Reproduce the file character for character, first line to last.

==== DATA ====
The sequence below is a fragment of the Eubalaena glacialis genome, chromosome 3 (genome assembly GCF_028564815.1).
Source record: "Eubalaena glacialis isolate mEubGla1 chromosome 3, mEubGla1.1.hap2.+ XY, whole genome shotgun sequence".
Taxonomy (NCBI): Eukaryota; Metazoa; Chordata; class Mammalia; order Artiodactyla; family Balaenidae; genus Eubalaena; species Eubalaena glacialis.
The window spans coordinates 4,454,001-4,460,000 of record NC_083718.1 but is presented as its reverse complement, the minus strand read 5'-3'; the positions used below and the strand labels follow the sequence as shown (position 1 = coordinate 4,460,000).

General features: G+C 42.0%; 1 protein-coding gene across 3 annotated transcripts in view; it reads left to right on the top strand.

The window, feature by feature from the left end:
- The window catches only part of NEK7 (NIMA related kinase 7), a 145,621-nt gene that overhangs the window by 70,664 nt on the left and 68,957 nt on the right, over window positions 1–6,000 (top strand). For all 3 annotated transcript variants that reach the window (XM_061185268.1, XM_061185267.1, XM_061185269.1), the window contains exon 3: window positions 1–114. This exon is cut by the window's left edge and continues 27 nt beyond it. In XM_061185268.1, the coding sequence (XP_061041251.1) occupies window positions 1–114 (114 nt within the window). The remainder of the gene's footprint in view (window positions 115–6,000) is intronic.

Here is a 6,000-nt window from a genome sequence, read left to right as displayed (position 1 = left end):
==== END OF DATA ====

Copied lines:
The sequence below is a fragment of the Eubalaena glacialis genome, chromosome 3 (genome assembly GCF_028564815.1).
Source record: "Eubalaena glacialis isolate mEubGla1 chromosome 3, mEubGla1.1.hap2.+ XY, whole genome shotgun sequence".
Taxonomy (NCBI): Eukaryota; Metazoa; Chordata; class Mammalia; order Artiodactyla; family Balaenidae; genus Eubalaena; species Eubalaena glacialis.
The window spans coordinates 4,454,001-4,460,000 of record NC_083718.1 but is presented as its reverse complement, the minus strand read 5'-3'; the positions used below and the strand labels follow the sequence as shown (position 1 = coordinate 4,460,000).

General features: G+C 42.0%; 1 protein-coding gene across 3 annotated transcripts in view; it reads left to right on the top strand.

The window, feature by feature from the left end:
- The window catches only part of NEK7 (NIMA related kinase 7), a 145,621-nt gene that overhangs the window by 70,664 nt on the left and 68,957 nt on the right, over window positions 1–6,000 (top strand). For all 3 annotated transcript variants that reach the window (XM_061185268.1, XM_061185267.1, XM_061185269.1), the window contains exon 3: window positions 1–114. This exon is cut by the window's left edge and continues 27 nt beyond it. In XM_061185268.1, the coding sequence (XP_061041251.1) occupies window positions 1–114 (114 nt within the window). The remainder of the gene's footprint in view (window positions 115–6,000) is intronic.

Here is a 6,000-nt window from a genome sequence, read left to right as displayed (position 1 = left end):